Niner P I loved the movie so much that I went and bought all the books connected with the Durrels. Rated 5 out of 5 stars 10/07/23 Full Review Audience Member True to the book, beautifully shot and some good vignettes Rated 4 out of 5 stars 02/04/23 Full Review Audience Member It was lightly entertaining, but really I was underwhelmed by it. The book however was marvellous, the characters so colourful, with personalities that just came to life. This all seemed very contrived. There was some authentic Greek language, but the depiction of the locals made them look like brutes. Foreigners would not have been treated that way by the locals (maybe by customs officers though). The eccentrics from England were rediculous. The book was so good, Shame on you BBC Rated 1 out of 5 stars 02/10/23 Full Review Audience Member I found this a delightful story of an unconventional family. Rated 4 out of 5 stars 02/15/23 Full Review Audience Member A charming little film... Rated 5 out of 5 stars 01/26/23 Full Review Audience Member If You Can Control Your Family, You've Gone Terribly Wrong Somewhere It is a curious fact that the English carry their nation with them wherever they go. Americans do this, too; maybe it's something about our language. We act as though everyone else is just being silly if they don't talk and act exactly as we do, even if we are in their country. Perhaps especially if we are in their country. Because of course, our way of doing things is the right way of doing things. Obviously. And so this family remains completely English despite everything which goes on around them; probably the only one who speaks even passable Greek by the time they leave is the child, and of course everyone knows children absorb languages faster than adults. But they arrive not even knowing how to say, "Which way to the hotel?" They have made no plans other than "it's time to be out of England for a while." And their experience is hardly unique, come to that. It explains much of the international politics of the twentieth century. August in England, and the Durrell family is sick of the rain. So they pack up and travel to the island of Corfu. Larry (Matthew Goode) plans to become a writer. Leslie (Russell Tovey) is a gun-nut. Margot (Tamzin Merchant) is boy-crazy. Gerald (Eugene Simon) is half-wild, less than half-educated, and crazy about animals. Mother (Imelda Staunton) takes them all off to Greece, where they settle into a completely new life. That is really just a slightly sunnier version of their old one. Larry invites all sorts of bohemians into their life. Leslie kills more animals than they can possibly eat. Margot has several boyfriends, including one of Gerald's tutors. And Gerald rather does go through tutors, since all he really wants to do is explore everywhere he can and see what animals inhabit their little corner of Greece. To which end he befriends Theodore Stephanides (Chris Langham), who I think is rather taken with his mother. Really, the ideal solution to Gerald's educational situation would have been to have Dr. Stephanides, the naturalist, take over. If for no other reason than that Gerald would respect him when he said, "No, you really ought to learn this, and it really will be helpful to you." I mean, George (David Armand) at least tried to interest Gerald in the subjects he felt were important. It didn't quite work, probably because George didn't seem to know much about zoology--though he might have known more about English wildlife. Peter (Tom Goodman-Hill), on the other hand, was simply terrible. George fell for Margot as well, but he still did his job. One rather got the feeling that Peter didn't want to be a tutor in the first place, and he certainly had no interest in Gerald. It was awfully easy to get him to go talk to her while Gerald drew pictures of lizards instead of doing his multiplication tables. And Margot, for all her complaints about Gerald's wildness, didn't exactly pressure Peter to do his job instead. Really, two of the four are very intelligent. And maybe Margot is, too, under her boy-chasing ways. (No hope for Leslie, even beyond the guns.) Yes, Larry is a bit of an intellectual snob, but he does actually have a brain and to a certain extent know how to use it. And Gerald not only learns Greek quickly and fluently, but he learns a great deal about the local wildlife and how to care for it. His spelling is below age level, and he should have already known his multiplication tables, but that doesn't mean he's stupid. Just that he doesn't bother to learn things which don't interest him right away, and nothing interests him right away but biology. Even Leslie shows some crude problem-solving skills, and the boat he makes floats at least, even if you wouldn't want to try actually going anywhere in it. The one time they use it, they are forced to tow it behind another boat. And Spiro (Omid Djalili) gets horribly seasick, of course. This was delightful, all in all. It was funny. It was clever. It was believable--well, it's based on Gerald Durrell's own autobiography, so presumably he learned enough to write a book eventually. (Larry, who became a famous novelist himself, said, "This is a very wicked, very funny, and I'm afraid rather truthful book--the best argument I know for keeping thirteen-year-olds at boarding-schools and not letting them hang about the house listening in to conversations of their elders and betters.") It's also a bit disheartening, there at the end. They stayed on Corfu from 1935 to 1939, and they did not go home because they wanted to. The book, which I've not read, implies they went home for Gerald's education, and that isn't true, either. The fact is, the Mediterranean was not the safest place for British citizens come 1939, and the family went back to Bournemouth for their own safety. Which is certainly a better fate than that which awaited the Jews of Corfu, for all Gerald could not have known it at the time. Rated 4 out of 5 stars 02/12/23 Full Review Read all reviews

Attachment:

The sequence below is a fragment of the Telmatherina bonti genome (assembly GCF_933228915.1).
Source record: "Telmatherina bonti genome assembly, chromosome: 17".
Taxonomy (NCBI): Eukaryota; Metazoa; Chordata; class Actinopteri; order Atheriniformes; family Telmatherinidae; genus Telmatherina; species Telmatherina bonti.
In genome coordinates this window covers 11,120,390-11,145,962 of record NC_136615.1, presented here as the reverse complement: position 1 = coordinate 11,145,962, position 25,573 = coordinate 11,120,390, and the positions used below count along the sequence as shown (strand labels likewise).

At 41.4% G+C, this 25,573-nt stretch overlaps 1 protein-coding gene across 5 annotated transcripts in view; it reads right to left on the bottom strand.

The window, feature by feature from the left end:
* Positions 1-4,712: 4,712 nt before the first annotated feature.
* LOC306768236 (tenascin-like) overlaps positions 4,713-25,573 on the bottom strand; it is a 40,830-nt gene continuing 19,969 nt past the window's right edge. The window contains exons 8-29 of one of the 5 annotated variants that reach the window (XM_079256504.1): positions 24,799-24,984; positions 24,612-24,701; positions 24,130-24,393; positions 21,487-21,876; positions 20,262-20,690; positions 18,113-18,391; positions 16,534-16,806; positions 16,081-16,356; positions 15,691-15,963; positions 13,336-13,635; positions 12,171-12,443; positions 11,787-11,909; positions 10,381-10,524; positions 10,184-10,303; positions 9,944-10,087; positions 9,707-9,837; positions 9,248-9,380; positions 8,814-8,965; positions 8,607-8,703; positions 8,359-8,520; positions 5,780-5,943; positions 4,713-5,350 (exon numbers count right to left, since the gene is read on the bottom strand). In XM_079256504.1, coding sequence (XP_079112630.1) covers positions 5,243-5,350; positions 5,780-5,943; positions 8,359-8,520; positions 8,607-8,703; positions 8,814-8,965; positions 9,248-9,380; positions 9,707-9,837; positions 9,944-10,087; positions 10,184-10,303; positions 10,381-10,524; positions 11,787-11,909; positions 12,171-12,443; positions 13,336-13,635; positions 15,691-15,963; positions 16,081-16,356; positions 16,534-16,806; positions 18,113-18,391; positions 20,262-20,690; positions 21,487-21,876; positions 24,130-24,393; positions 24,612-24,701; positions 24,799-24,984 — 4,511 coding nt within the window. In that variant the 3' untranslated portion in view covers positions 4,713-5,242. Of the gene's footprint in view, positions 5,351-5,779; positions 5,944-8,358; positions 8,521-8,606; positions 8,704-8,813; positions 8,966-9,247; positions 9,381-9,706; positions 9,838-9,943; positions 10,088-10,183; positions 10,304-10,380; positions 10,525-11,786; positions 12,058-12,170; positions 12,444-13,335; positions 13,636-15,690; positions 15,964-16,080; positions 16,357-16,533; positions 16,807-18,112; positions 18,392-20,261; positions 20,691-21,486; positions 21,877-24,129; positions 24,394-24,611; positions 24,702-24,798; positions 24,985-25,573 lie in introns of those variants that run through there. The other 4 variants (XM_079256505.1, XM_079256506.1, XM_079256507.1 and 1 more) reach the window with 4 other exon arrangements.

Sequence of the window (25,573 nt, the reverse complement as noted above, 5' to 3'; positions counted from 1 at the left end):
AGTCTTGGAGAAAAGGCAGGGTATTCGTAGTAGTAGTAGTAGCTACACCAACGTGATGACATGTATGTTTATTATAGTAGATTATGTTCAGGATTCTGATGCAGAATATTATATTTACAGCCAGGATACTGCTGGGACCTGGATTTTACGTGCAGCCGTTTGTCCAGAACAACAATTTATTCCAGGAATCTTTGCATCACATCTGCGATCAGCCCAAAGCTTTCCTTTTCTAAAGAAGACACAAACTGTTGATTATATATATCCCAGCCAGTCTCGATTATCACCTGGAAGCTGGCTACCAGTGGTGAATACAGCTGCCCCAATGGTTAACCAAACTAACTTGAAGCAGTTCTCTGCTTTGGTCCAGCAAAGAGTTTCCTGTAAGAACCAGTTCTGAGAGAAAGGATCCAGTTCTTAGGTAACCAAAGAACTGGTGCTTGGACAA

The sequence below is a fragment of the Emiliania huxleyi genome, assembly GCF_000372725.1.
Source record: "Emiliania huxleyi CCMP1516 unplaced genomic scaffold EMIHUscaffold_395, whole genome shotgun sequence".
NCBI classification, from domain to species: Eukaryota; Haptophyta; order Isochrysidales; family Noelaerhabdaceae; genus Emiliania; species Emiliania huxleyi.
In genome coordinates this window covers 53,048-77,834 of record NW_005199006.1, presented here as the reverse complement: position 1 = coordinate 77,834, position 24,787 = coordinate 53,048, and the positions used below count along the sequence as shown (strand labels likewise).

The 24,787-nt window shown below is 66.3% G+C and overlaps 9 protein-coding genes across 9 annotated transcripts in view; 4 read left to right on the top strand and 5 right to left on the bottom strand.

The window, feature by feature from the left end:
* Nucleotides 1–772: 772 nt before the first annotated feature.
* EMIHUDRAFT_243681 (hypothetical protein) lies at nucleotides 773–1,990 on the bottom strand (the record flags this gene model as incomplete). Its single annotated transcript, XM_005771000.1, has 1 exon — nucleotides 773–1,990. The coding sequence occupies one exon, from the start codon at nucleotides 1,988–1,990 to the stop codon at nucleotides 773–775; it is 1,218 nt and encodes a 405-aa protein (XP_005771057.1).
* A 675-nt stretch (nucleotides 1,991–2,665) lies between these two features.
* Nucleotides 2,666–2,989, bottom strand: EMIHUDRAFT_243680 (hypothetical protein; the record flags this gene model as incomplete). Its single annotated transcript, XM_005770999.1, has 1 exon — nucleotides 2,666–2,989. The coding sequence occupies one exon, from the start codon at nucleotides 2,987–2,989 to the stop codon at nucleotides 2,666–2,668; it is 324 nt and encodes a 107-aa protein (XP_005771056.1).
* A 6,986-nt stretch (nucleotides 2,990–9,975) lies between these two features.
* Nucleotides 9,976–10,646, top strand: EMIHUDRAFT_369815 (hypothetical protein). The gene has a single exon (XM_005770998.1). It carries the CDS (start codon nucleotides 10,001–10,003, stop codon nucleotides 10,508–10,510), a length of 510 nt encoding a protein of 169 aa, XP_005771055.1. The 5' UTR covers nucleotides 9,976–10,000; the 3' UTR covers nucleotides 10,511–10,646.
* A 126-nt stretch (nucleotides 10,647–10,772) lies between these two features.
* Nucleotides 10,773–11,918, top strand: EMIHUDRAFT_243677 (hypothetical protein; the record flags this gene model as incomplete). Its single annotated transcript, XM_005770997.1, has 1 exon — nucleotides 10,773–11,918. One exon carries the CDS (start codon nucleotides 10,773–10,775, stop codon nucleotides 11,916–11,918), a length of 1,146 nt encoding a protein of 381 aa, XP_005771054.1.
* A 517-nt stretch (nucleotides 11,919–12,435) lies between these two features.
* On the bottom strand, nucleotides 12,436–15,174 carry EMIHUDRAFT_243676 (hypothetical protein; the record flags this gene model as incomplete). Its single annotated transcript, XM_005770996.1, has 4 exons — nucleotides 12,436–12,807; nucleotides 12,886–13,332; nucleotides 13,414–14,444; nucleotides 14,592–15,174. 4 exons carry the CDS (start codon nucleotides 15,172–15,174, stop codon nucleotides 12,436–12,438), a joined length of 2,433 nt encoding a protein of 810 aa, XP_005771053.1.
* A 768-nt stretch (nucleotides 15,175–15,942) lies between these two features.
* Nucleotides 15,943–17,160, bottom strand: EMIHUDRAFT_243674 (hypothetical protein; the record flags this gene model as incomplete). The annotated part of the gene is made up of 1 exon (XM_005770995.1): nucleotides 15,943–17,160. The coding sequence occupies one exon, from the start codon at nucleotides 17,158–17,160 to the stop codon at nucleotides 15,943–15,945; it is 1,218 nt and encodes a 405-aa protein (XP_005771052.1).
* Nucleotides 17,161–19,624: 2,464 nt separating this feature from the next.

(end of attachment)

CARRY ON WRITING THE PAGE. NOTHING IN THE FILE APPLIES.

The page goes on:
My Family and Other Animals

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      Cast & Crew

      Movie Info

      Synopsis In the 1930s an eccentric family (Eugene Simon, Imelda Staunton, Tamzin Merchant) moves from England to the Greek island of Corfu.
      Director
      Sheree Folkson
      Screenwriter
      Simon Nye
      Genre
      Comedy
      Original Language
      English
      Release Date (Streaming)
      Dec 2, 2020
      Runtime
      1h 30m